Monthly Meeting Saturday 8 May 2004
after action report
Well, we had a good turn out for the May meeting, a total of 25 attendees, several of whom were visitors, including ex-member, Tim Goodchild, visiting from Singapore and 3 enthusiastic boardgamers, Sam, Anthony and Horace, introduced by Lawrence Hung. It was also good to catch up with ex-member, Andrew Chan, visiting from Australia.
Two large games were played, 28mm French-Indo China and 15mm Seven Years War, plus a host of others.
enemy in sight!” Able Seaman Peter Munn shouted out to Captain James A.
Gordon in anxiety. Gordon, on
board of the Royal Navy frigate Active, took his lens and said calmly “
check the wind gauge and raise the pennants, full sail.” said Hoste. It
was going to be an all out frigate combat.
Amphion and Volage were just stood by "Active".
"Aye aye sir!" Lieutenant Anthony Lee responded.
Dubourdieu had a bad feeling as the French navy made a contact with the
British. "How many ships,
Lieutenant?" "4, Sir" Lieutenant Horace Pascal replied.
Dubourdieu was worried. Horace
was a green officer. He did
not know what to expect. The
fleets were manned by many "mousse", i.e., boys as early as 13
years old as Napoleon could only field the Navy with the young and
innocent, after all the war torn campaigns on land.
"At least, we have the numbers..." The French and the
allied Venetian had 3 frigates each. The
Venetians were headed by Admiral Laurent Hungier.
They contained "Corona", "Carolina" and "Ballona".
A brief review of two games of Hammer of the Scots played by Sam and Andrzej. In the first game Andrzej took the part of the Scots and after coordinating his forces took Sterling castle only to have the year end due to both players playing event cards on the same turn. From then it was downhill all the way, with the English taking and keeping the initiative and bringing the game to a conclusion in 1301 - the quickest Scottish defeat on record!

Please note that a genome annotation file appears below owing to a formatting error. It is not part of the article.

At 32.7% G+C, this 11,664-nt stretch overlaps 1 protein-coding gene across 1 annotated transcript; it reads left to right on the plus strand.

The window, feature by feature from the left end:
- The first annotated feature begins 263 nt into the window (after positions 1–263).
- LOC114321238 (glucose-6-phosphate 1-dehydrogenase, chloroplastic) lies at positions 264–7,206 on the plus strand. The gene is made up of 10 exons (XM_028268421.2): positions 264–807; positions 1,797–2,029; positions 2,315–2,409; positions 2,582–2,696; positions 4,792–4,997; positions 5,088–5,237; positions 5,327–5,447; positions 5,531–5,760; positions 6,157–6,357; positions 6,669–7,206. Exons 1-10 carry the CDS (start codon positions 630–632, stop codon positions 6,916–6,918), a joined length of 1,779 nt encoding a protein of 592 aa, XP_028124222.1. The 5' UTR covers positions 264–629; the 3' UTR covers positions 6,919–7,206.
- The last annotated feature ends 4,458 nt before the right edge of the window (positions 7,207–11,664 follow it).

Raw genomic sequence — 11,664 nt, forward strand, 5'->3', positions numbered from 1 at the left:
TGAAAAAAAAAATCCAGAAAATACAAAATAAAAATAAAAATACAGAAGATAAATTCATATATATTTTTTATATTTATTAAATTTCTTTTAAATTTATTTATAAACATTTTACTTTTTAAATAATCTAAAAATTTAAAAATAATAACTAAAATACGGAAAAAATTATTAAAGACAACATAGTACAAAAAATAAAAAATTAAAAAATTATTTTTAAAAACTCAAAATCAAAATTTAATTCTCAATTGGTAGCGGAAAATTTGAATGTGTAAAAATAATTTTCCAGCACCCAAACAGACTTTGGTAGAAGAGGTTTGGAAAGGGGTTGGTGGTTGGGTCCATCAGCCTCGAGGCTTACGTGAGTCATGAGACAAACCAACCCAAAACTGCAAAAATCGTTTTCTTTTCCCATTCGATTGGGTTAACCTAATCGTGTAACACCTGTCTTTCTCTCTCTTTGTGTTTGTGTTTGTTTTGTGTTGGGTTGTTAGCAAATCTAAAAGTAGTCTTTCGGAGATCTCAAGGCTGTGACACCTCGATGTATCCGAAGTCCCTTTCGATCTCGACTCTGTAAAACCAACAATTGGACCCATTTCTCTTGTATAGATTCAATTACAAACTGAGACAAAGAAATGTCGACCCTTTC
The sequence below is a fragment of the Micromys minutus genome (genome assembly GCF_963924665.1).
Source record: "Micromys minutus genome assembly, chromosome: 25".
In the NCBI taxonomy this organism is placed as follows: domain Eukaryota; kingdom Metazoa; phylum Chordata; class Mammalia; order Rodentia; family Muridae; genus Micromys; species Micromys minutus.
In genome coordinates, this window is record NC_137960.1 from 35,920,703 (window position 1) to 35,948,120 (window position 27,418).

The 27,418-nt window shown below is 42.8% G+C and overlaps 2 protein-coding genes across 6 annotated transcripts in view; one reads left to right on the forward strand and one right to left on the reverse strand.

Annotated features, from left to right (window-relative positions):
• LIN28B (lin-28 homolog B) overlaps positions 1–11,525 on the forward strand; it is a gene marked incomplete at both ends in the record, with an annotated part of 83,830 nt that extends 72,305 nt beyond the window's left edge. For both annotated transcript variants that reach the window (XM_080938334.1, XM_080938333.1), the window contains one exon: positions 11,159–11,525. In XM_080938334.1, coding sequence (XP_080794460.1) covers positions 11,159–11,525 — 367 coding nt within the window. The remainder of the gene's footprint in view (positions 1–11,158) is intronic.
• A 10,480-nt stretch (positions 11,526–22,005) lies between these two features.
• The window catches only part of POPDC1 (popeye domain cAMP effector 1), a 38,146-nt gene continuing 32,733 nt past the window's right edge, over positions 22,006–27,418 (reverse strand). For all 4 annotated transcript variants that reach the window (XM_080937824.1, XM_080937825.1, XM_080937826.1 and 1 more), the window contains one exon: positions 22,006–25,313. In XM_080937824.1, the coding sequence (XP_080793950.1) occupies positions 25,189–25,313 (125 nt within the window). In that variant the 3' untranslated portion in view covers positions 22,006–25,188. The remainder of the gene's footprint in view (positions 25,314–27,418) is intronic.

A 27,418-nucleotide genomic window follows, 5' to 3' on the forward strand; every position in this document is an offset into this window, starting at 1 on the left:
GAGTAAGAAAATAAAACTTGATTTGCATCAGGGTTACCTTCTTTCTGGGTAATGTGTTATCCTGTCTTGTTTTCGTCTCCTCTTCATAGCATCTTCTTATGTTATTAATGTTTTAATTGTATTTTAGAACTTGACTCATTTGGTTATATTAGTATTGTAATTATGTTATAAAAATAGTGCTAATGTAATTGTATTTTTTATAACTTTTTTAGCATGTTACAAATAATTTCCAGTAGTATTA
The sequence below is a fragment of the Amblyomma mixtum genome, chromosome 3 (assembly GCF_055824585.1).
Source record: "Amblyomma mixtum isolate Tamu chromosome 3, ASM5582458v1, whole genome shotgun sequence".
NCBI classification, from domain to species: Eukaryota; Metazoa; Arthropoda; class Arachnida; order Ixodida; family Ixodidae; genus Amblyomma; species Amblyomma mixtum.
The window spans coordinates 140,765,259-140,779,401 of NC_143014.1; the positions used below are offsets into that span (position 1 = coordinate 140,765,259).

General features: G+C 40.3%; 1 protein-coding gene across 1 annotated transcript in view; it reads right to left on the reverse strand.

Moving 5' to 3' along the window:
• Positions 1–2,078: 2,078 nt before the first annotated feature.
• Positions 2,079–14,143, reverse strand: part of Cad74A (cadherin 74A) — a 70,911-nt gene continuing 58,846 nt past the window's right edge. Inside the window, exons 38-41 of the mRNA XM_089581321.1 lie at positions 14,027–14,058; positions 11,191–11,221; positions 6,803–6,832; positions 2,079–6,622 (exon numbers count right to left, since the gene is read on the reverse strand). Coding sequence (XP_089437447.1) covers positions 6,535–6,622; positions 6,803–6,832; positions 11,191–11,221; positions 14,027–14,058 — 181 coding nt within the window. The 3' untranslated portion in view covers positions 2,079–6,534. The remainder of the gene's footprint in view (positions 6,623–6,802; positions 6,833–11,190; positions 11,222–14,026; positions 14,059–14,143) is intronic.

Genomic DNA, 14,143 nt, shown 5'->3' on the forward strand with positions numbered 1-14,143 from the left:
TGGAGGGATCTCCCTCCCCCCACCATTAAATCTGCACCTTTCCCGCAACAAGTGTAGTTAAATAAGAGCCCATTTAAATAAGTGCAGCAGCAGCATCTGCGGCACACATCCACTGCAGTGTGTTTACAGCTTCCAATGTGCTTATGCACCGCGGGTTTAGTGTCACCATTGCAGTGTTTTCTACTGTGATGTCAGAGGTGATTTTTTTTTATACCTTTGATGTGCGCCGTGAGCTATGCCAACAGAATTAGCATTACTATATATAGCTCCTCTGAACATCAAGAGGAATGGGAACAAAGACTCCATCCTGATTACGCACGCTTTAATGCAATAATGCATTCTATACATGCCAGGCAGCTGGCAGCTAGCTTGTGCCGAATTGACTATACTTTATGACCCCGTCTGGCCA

In the second game the sides were reversed, with Andrzej thirsting for revenge . . . it was not to be, however. Despite getting off to a good start, the English never managed to pin down the Scots to a decisive battle, although a minor Scottish lapse did allow the English to corner Wallace in Dunbar and eliminate him from the game. The arrival of the Scottish king in 1303 allowed the Scots to regain some of the territory lost to the English earlier in the campaign, such that at the end of 1305 (the Braveheart scenario) the English only had a one noble lead on the Scots (equivalent to the narrowest of marginal victories to the English in the Braveheart scenario), play however continued into the full campaign. Slowly, but surely, the Scots gained control of northern Scotland and pushed the struggling English further and further south. Despite wresting Bruce from English control in 1313 through the timely play of of the Herald event card, the Scots narrowly missed gaining control of all the nobles, the English hanging on to their sole noble, Galloway, at the end of 1314, thus avoiding total defeat by the the skin of their teeth. Congratulations to Sam on two well fought games!
Report on the French Indo-China battle coming soon, in the meantime, some photos: